This is a tactic that Klusendorf  states will narrow the conversation at least to the question “Are the unborn human?”

He writes in the book that if one can prove the the unborn are NOT human than the entire case for life is moot and there should be no moral qualms for obtaining an abortion than there would be to have one’s appendix removed.

This question is addressed by the science of embryology in that from the earliest stages of development you were a distinct, living, and whole human being. See these quotes from embryology texts at princeton.edu for more information. Another tactic for clarifying these differences is known as “Trot out the Toddler” and can be found on Klusendorf’s website.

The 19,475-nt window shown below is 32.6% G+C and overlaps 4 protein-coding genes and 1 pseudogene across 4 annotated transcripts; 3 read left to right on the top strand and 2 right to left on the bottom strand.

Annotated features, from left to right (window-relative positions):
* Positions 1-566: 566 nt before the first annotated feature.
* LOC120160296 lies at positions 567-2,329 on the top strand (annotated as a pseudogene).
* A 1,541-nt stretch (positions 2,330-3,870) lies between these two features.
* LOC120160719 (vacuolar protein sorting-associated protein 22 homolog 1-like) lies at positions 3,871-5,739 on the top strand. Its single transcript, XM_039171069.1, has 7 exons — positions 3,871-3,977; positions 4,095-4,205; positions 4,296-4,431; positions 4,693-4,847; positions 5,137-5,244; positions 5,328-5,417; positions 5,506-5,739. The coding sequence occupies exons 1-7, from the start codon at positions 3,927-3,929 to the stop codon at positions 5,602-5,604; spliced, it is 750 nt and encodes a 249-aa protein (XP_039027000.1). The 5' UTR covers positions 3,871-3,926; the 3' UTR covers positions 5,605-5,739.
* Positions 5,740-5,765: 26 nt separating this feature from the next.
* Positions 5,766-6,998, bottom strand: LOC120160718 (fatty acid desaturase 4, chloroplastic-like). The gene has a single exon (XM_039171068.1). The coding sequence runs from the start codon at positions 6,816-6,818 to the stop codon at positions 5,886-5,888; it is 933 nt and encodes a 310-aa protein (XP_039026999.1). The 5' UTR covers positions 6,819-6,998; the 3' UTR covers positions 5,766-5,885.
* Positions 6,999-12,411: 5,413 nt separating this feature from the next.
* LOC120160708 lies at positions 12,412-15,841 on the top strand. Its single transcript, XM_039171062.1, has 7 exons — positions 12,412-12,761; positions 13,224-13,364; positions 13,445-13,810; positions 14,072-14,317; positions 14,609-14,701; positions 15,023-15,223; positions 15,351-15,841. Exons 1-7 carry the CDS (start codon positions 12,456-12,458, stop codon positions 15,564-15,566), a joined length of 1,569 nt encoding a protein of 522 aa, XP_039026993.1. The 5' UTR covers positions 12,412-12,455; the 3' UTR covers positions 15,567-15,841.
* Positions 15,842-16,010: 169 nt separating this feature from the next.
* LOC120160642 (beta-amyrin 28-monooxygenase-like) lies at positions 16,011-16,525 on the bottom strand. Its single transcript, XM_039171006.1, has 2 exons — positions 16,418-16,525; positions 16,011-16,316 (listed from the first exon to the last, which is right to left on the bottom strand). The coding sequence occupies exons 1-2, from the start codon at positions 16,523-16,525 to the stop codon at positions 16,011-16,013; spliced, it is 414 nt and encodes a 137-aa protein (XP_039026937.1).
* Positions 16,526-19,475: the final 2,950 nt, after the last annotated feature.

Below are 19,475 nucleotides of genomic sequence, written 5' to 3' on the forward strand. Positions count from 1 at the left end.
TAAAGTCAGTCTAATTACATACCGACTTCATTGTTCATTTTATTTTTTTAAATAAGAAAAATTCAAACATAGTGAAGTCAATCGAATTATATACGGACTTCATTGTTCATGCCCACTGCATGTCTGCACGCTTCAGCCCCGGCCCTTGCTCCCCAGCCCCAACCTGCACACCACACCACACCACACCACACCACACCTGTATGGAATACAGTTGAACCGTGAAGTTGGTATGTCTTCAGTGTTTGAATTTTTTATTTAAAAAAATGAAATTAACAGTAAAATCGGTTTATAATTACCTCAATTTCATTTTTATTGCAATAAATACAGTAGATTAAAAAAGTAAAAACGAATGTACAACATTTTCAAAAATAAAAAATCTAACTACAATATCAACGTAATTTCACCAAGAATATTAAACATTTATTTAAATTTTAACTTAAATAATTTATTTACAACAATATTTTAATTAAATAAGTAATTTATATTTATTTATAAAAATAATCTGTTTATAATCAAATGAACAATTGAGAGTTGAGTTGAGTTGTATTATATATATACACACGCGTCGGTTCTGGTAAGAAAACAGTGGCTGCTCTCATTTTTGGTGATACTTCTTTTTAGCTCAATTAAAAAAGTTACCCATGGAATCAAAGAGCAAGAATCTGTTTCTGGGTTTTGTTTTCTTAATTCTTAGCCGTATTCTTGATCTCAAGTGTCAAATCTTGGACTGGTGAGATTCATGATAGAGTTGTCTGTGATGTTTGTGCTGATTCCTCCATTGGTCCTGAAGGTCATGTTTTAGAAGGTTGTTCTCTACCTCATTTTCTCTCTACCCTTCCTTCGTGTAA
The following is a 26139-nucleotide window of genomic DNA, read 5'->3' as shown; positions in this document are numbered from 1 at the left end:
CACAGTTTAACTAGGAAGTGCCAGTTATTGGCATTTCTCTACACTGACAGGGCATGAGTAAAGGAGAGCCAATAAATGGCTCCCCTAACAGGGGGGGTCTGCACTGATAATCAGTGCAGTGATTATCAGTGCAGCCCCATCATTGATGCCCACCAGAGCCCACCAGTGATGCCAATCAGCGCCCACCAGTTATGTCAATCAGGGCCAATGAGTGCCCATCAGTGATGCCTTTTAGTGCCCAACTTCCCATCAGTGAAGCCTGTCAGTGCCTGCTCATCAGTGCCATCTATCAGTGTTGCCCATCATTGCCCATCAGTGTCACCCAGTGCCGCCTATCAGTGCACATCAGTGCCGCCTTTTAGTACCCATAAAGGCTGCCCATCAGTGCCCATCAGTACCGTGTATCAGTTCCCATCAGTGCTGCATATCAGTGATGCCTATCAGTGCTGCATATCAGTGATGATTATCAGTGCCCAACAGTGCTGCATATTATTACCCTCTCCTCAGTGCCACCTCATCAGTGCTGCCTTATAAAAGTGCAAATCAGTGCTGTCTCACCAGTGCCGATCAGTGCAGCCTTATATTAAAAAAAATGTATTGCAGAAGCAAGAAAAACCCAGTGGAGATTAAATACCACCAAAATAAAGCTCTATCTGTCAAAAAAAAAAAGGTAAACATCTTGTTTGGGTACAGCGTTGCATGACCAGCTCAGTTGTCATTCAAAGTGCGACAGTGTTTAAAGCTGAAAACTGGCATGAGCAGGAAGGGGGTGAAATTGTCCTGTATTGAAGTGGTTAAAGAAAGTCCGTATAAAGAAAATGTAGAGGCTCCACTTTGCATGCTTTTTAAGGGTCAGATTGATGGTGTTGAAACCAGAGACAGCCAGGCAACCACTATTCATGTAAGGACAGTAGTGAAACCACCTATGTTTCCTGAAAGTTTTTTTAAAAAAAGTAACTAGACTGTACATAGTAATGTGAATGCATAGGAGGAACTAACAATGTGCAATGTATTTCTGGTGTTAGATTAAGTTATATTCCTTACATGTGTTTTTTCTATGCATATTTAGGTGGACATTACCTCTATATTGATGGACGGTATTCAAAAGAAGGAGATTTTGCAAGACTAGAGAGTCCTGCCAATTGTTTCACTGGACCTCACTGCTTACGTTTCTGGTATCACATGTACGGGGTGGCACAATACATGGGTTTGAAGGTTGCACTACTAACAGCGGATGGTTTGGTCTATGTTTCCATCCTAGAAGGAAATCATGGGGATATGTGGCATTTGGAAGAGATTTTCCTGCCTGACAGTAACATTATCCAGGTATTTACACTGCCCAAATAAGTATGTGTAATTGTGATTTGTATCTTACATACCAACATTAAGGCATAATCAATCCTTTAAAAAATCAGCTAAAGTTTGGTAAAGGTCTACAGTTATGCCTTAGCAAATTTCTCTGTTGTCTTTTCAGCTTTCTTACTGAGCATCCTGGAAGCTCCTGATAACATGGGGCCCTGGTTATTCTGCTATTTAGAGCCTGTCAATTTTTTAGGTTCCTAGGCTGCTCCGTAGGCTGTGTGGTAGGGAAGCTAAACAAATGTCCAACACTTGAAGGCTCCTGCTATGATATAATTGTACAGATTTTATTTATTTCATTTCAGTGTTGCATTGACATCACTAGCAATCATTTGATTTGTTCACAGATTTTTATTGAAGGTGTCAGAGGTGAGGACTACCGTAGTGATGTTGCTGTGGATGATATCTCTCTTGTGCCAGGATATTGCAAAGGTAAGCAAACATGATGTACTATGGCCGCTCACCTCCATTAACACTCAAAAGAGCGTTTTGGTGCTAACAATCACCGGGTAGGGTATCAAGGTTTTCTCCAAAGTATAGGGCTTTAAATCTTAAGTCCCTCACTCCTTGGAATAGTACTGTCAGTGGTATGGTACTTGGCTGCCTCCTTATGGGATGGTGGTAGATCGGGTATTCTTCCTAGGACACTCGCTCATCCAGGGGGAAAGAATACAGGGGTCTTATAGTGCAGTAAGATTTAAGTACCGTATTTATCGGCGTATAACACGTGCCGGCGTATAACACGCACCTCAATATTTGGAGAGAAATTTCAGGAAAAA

In the one minute case for life I state at the beginning of the video, I quote Scott as saying “While science can tell us what the unborn are, we turn to philosophy to determine if their differences are fundamental in ways that would justify ending their life.”

Klusendorf runs a training company called Life Training Institute that educates people in the prolife position and they excel in the explanation of the philosophical differences between the embryo you once were and the adult you are today. From the page “How to Defend Your Pro-Life Views in 5 Minutes or Less:”

As Stephen Schwarz  points out, there is no morally significant difference between the embryo that you once were and the adult that you are today. Differences of size, level of development, environment, and degree of dependency are not relevant such that we can say that you had no rights as an embryo but you do have rights today. Think of the acronym SLED as a helpful reminder of these non-essential differences: